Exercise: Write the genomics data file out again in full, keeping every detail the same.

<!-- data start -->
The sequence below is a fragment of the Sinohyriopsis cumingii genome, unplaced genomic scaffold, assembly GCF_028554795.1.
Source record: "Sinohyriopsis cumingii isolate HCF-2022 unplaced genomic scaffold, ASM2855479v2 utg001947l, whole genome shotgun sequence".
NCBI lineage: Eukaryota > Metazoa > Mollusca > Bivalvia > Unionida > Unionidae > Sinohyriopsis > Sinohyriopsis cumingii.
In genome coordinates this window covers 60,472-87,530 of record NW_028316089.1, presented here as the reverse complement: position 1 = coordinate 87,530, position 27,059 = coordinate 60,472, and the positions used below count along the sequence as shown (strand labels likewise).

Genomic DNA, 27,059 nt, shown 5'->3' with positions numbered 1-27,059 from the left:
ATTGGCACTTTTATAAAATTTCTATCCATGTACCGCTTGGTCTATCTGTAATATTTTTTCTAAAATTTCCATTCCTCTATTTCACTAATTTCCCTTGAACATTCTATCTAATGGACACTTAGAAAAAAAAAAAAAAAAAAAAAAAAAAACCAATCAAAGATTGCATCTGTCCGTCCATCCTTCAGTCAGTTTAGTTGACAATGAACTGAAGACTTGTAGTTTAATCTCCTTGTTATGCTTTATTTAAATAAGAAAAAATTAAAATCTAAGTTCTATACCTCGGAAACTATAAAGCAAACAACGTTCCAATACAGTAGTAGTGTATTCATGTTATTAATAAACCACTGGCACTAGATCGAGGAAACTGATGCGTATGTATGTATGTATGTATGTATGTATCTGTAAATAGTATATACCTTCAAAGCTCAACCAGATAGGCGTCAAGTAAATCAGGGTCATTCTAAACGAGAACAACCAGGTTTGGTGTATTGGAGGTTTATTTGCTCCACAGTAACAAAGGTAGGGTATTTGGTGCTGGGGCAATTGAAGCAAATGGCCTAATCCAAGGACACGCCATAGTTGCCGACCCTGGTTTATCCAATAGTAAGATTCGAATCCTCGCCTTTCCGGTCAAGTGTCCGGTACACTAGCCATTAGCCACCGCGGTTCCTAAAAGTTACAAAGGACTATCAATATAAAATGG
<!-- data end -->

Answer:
The sequence below is a fragment of the Sinohyriopsis cumingii genome, unplaced genomic scaffold, assembly GCF_028554795.1.
Source record: "Sinohyriopsis cumingii isolate HCF-2022 unplaced genomic scaffold, ASM2855479v2 utg001947l, whole genome shotgun sequence".
NCBI lineage: Eukaryota > Metazoa > Mollusca > Bivalvia > Unionida > Unionidae > Sinohyriopsis > Sinohyriopsis cumingii.
In genome coordinates this window covers 60,472-87,530 of record NW_028316089.1, presented here as the reverse complement: position 1 = coordinate 87,530, position 27,059 = coordinate 60,472, and the positions used below count along the sequence as shown (strand labels likewise).

Genomic DNA, 27,059 nt, shown 5'->3' with positions numbered 1-27,059 from the left:
ATTGGCACTTTTATAAAATTTCTATCCATGTACCGCTTGGTCTATCTGTAATATTTTTTCTAAAATTTCCATTCCTCTATTTCACTAATTTCCCTTGAACATTCTATCTAATGGACACTTAGAAAAAAAAAAAAAAAAAAAAAAAAAAACCAATCAAAGATTGCATCTGTCCGTCCATCCTTCAGTCAGTTTAGTTGACAATGAACTGAAGACTTGTAGTTTAATCTCCTTGTTATGCTTTATTTAAATAAGAAAAAATTAAAATCTAAGTTCTATACCTCGGAAACTATAAAGCAAACAACGTTCCAATACAGTAGTAGTGTATTCATGTTATTAATAAACCACTGGCACTAGATCGAGGAAACTGATGCGTATGTATGTATGTATGTATGTATGTATCTGTAAATAGTATATACCTTCAAAGCTCAACCAGATAGGCGTCAAGTAAATCAGGGTCATTCTAAACGAGAACAACCAGGTTTGGTGTATTGGAGGTTTATTTGCTCCACAGTAACAAAGGTAGGGTATTTGGTGCTGGGGCAATTGAAGCAAATGGCCTAATCCAAGGACACGCCATAGTTGCCGACCCTGGTTTATCCAATAGTAAGATTCGAATCCTCGCCTTTCCGGTCAAGTGTCCGGTACACTAGCCATTAGCCACCGCGGTTCCTAAAAGTTACAAAGGACTATCAATATAAAATGG